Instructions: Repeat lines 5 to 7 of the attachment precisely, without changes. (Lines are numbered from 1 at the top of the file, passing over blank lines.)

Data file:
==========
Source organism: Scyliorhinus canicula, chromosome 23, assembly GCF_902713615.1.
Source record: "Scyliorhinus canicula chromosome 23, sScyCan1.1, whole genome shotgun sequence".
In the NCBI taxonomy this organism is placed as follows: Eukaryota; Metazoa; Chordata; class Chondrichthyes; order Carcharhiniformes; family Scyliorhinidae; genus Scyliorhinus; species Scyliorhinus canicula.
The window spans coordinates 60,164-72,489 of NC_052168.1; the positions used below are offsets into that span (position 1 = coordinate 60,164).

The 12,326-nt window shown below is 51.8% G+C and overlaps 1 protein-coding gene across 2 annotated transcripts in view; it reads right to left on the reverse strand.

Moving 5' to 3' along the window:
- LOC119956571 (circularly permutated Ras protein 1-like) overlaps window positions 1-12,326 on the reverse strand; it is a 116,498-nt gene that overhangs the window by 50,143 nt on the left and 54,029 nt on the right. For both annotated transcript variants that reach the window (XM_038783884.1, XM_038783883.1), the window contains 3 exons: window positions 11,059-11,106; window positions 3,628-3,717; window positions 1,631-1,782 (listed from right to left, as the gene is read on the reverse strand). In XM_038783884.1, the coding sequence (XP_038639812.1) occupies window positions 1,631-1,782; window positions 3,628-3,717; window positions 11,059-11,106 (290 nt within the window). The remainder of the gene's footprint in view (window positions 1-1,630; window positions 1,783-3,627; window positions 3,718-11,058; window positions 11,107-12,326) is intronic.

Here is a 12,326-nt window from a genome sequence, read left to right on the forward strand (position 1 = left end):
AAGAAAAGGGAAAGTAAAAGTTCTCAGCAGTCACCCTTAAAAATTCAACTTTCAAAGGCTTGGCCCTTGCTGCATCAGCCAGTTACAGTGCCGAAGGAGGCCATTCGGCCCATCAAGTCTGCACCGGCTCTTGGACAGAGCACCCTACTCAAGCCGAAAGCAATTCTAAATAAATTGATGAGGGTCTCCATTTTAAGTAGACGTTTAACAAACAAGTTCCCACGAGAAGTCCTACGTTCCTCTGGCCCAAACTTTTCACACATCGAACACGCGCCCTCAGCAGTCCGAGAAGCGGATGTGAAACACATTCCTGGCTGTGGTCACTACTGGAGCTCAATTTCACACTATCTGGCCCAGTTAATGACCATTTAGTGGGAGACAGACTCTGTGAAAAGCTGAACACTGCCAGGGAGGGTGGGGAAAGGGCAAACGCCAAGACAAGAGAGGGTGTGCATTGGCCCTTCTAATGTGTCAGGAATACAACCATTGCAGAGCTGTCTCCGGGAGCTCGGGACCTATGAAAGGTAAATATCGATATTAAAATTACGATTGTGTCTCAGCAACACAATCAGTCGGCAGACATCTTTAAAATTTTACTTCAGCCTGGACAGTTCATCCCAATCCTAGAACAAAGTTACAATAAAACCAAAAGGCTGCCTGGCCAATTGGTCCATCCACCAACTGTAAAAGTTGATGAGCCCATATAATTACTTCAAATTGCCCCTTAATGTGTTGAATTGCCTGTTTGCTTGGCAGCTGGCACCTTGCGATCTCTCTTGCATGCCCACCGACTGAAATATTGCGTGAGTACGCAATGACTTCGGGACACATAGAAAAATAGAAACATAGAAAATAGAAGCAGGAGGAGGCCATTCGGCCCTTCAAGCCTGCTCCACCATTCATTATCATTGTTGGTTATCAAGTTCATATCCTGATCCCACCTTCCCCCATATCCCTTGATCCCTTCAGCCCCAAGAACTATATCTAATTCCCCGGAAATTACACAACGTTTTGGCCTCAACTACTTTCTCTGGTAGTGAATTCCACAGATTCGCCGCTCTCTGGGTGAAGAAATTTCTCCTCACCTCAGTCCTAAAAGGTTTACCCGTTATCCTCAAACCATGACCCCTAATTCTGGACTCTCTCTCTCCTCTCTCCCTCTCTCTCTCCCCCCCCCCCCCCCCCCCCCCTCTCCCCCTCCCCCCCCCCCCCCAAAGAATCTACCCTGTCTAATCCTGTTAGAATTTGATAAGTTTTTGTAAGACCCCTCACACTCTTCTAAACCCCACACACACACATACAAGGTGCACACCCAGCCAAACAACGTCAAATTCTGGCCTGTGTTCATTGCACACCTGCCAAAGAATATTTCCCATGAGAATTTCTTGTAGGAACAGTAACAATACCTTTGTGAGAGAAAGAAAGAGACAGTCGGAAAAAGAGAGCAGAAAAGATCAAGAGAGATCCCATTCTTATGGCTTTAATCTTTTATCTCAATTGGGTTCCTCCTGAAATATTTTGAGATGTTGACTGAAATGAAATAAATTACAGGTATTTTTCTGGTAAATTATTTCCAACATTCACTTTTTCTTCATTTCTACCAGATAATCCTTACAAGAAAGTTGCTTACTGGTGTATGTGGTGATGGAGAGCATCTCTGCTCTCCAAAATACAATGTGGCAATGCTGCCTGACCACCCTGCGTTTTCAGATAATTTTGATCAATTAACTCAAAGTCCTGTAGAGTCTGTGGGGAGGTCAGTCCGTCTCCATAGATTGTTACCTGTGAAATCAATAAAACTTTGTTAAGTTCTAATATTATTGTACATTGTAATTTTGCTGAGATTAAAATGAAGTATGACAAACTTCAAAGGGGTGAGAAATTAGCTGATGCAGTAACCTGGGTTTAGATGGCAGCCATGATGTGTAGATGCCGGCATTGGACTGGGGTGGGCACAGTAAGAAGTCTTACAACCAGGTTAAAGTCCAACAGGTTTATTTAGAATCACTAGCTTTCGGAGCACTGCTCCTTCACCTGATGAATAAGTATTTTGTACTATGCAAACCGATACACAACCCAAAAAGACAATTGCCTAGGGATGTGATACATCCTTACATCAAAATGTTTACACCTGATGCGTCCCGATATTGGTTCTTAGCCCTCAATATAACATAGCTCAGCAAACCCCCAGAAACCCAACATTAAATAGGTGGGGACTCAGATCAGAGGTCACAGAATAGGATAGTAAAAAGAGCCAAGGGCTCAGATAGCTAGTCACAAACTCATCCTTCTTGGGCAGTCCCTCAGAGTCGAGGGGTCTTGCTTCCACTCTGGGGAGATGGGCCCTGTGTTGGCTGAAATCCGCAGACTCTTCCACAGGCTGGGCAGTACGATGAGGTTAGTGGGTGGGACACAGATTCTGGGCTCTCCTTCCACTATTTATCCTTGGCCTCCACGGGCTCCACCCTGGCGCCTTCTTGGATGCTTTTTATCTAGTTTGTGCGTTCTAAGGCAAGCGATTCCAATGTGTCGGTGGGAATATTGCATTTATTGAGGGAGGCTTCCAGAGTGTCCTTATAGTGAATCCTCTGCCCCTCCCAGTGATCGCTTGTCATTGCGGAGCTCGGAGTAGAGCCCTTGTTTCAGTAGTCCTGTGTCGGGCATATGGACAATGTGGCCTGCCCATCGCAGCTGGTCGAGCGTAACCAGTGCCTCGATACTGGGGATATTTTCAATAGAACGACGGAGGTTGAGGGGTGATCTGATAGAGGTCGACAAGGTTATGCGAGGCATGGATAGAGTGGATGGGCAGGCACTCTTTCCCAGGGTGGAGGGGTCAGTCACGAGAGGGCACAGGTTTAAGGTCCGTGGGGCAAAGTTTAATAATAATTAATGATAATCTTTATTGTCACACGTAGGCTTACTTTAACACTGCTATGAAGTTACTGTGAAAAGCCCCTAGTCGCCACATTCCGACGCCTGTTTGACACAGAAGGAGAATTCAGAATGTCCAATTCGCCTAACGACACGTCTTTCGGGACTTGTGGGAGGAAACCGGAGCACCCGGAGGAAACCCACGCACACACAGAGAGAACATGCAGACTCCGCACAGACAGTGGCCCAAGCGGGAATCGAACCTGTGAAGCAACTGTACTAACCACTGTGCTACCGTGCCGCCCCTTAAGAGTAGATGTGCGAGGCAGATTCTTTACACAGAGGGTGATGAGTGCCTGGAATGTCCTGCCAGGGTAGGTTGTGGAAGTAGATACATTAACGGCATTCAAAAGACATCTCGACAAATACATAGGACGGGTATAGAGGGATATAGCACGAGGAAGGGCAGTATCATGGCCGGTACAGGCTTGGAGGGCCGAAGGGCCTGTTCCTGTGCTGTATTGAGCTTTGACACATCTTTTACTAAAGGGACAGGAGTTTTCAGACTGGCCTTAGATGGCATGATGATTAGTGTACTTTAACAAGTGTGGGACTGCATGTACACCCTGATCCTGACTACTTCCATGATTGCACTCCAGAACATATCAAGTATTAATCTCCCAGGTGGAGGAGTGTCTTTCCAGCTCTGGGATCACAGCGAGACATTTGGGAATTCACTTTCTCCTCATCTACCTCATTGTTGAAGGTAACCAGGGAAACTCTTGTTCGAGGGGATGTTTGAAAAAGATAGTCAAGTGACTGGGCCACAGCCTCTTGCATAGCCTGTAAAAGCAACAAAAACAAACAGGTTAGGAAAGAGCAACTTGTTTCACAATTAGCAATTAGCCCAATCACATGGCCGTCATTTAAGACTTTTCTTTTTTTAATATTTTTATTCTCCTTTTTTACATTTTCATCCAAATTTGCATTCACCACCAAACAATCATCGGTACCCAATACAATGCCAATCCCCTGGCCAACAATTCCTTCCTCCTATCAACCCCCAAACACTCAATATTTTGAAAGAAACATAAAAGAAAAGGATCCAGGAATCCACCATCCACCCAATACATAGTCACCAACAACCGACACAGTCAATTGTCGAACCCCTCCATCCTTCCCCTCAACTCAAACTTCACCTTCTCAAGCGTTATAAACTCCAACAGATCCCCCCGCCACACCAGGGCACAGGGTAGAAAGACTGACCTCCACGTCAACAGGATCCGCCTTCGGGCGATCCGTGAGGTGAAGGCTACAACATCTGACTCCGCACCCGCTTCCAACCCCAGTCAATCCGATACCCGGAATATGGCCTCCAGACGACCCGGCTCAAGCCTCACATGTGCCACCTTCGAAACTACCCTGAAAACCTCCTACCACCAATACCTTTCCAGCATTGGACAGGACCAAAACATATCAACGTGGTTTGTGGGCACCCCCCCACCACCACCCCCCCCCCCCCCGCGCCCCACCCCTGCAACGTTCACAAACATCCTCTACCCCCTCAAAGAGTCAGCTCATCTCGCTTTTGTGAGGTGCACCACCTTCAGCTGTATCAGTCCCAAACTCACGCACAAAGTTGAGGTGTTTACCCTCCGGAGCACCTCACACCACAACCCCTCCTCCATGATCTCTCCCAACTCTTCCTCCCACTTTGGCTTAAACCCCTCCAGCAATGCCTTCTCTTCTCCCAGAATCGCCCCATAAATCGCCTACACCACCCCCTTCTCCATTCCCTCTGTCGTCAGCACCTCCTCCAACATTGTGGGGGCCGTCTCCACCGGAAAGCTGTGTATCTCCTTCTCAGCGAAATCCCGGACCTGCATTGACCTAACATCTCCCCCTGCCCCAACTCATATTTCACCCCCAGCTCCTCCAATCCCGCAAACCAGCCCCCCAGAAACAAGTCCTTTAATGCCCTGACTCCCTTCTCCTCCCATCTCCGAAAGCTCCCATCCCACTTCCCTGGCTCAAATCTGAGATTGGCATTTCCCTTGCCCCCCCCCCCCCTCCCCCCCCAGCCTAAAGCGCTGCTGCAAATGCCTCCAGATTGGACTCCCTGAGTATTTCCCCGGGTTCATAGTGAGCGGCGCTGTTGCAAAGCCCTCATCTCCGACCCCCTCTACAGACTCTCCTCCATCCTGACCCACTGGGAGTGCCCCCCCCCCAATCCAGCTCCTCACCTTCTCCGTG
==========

The 12,326-nt window shown below is 51.8% G+C and overlaps 1 protein-coding gene across 2 annotated transcripts in view; it reads right to left on the reverse strand.

Moving 5' to 3' along the window:
- LOC119956571 (circularly permutated Ras protein 1-like) overlaps window positions 1-12,326 on the reverse strand; it is a 116,498-nt gene that overhangs the window by 50,143 nt on the left and 54,029 nt on the right. For both annotated transcript variants that reach the window (XM_038783884.1, XM_038783883.1), the window contains 3 exons: window positions 11,059-11,106; window positions 3,628-3,717; window positions 1,631-1,782 (listed from right to left, as the gene is read on the reverse strand). In XM_038783884.1, the coding sequence (XP_038639812.1) occupies window positions 1,631-1,782; window positions 3,628-3,717; window positions 11,059-11,106 (290 nt within the window). The remainder of the gene's footprint in view (window positions 1-1,630; window positions 1,783-3,627; window positions 3,718-11,058; window positions 11,107-12,326) is intronic.